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Hillsborough Candidates Speak With Muslim Community Ahead of November Election

Roberto Roldan
WUSF Public Media
Karen Perez, a candidate for Hillsborough County School Board, was asked about her position on charter schools at the candidate forum hosted by the Islamic Society of Tampa Bay Area.

The Muslim community in the Tampa Bay area is one of the largest in the state, and local politicians got the opportunity to make their pitches to them on Saturday.

More than 300 residents and nearly 30 candidates attended the first-ever candidate forum at the Islamic Society of Tampa Bay Area. 

The tens of thousands of local Muslims area are politically diverse, so candidates’ support for affordable housing and charter schools received equal applause.

But organizer Nadia Ghabin said an overarching issue for the community is the rise of Islamophobia.

"Some of the rhetoric that's coming from the conservatives is very concerning to our community," Ghabin said. "Some people run their entire platform on hatred and bigotry."

That concern was clear in the questions asked of the candidates. Some people running for school board were asked about what they would do to address religious bullying in schools and judicial candidates were asked how they would ensure equal treatment in their courtrooms.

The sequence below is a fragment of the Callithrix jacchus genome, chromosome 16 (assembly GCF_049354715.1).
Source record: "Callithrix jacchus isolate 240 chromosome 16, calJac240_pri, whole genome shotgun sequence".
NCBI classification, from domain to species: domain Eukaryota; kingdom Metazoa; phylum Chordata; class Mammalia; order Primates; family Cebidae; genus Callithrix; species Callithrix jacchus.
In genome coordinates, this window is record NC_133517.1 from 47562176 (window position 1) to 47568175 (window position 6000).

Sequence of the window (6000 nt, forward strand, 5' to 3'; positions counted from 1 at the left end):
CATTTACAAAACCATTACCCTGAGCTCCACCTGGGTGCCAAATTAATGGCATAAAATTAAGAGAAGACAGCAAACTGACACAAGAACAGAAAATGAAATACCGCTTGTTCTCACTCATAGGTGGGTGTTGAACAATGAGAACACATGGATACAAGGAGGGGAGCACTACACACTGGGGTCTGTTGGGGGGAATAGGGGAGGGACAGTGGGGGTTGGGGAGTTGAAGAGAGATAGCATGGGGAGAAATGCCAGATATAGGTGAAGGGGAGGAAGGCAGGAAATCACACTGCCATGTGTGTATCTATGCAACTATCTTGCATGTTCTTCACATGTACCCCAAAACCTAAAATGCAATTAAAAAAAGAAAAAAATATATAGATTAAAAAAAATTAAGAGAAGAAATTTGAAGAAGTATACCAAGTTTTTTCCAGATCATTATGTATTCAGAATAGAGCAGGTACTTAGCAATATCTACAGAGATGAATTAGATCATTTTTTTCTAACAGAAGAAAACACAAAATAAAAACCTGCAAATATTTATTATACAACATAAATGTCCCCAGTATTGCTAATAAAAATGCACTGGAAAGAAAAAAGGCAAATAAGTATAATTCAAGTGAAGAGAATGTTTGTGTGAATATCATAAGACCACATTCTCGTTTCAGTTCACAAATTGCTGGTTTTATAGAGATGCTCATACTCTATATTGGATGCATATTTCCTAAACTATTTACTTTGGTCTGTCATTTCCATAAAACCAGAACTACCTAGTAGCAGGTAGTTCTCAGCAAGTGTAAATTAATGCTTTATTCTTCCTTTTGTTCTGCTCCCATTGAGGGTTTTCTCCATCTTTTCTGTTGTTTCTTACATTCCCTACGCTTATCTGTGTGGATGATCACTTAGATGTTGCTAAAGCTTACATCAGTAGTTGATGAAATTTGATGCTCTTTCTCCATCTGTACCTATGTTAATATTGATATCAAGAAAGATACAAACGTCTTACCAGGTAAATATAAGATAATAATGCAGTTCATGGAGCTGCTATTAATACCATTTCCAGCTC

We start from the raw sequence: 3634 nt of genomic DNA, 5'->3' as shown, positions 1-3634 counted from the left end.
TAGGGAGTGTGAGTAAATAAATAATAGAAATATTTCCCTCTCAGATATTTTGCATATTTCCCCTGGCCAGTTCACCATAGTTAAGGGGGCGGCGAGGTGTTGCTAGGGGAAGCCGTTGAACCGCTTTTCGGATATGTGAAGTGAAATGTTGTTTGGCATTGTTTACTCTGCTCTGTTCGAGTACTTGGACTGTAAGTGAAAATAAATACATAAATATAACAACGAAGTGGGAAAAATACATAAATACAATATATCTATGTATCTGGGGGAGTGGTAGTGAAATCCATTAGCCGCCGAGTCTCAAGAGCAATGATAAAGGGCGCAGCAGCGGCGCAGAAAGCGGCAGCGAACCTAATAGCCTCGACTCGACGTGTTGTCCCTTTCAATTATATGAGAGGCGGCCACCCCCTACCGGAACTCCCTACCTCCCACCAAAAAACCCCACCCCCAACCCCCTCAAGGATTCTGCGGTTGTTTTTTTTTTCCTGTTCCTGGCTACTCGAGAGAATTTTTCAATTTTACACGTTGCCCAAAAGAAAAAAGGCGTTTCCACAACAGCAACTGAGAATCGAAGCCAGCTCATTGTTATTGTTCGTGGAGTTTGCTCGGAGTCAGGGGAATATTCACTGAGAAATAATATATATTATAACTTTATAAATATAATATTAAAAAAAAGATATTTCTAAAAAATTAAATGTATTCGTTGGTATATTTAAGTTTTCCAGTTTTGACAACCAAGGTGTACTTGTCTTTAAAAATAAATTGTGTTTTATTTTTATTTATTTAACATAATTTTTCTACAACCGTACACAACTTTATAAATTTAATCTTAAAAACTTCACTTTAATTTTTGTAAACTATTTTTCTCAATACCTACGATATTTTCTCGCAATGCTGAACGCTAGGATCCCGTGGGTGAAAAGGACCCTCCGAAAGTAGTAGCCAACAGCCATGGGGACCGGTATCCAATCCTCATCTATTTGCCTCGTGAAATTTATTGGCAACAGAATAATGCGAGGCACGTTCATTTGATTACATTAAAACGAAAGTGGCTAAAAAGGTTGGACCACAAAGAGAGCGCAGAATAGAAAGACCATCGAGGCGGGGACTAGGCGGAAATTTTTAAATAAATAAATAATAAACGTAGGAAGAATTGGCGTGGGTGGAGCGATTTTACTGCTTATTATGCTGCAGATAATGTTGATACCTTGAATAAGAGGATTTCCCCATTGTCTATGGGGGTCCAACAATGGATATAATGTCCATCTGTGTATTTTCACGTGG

Gary Pruitt, a former Tampa Police corporal running against incumbent Hillsborough County Sheriff Chad Chronister, was a hit with the crowd when he said he opposed the county's cooperation with the federal Immigrations and Customs Enforcement Agency (ICE).

“Should I become your elected sheriff, I will not partner with a federal agency or any other agency whose sole purpose is to victimize honest, hardworking citizens ever,” Pruitt told the crowd.

Candidates also fielded questions about charter schools, healthcare and the state minimum wage.

Organizer and moderator Ahmed Bedier said it was important for the Muslim community to hear from the politicians on a wide range of views so that they could vote for who would best represent all residents, not just Muslims.

“The issues that are important to us as Muslims, are also the same issues that are important to all Floridians,” Bedier said.

A number of Republican candidates attended the candidate forum, many of whom had long-standing relationships with the Muslim community in Tampa. They likewise spoke out against hate and promised to fight for equality in their respective positions of power.

Hillsborough County Commissioner Victor Crist is defending his seat against Democratic challenger Mariella Smith and Independent Joe Kotvas. He told the audience about the childhood years he spent in Pakistan and his time in the state senate fighting for tougher penalties for hate crimes.

Crist said the prejudice expressed by some politicians on the national level shouldn't bias the way people think about local representatives.

"At the local level, our issues really aren't partisan,” Crist said. “Our issues are about storm water and roads and sidewalks."

Crist also said the event was one of the most well-run and well-attended candidate forums he has ever attended.

Organizers said they are hoping the event got the Muslim community more politically engaged and showed local politicians that they need to do more to reach them.

Roberto Roldan is a senior at the University of South Florida pursuing a degree in mass communications and a minor in international studies.
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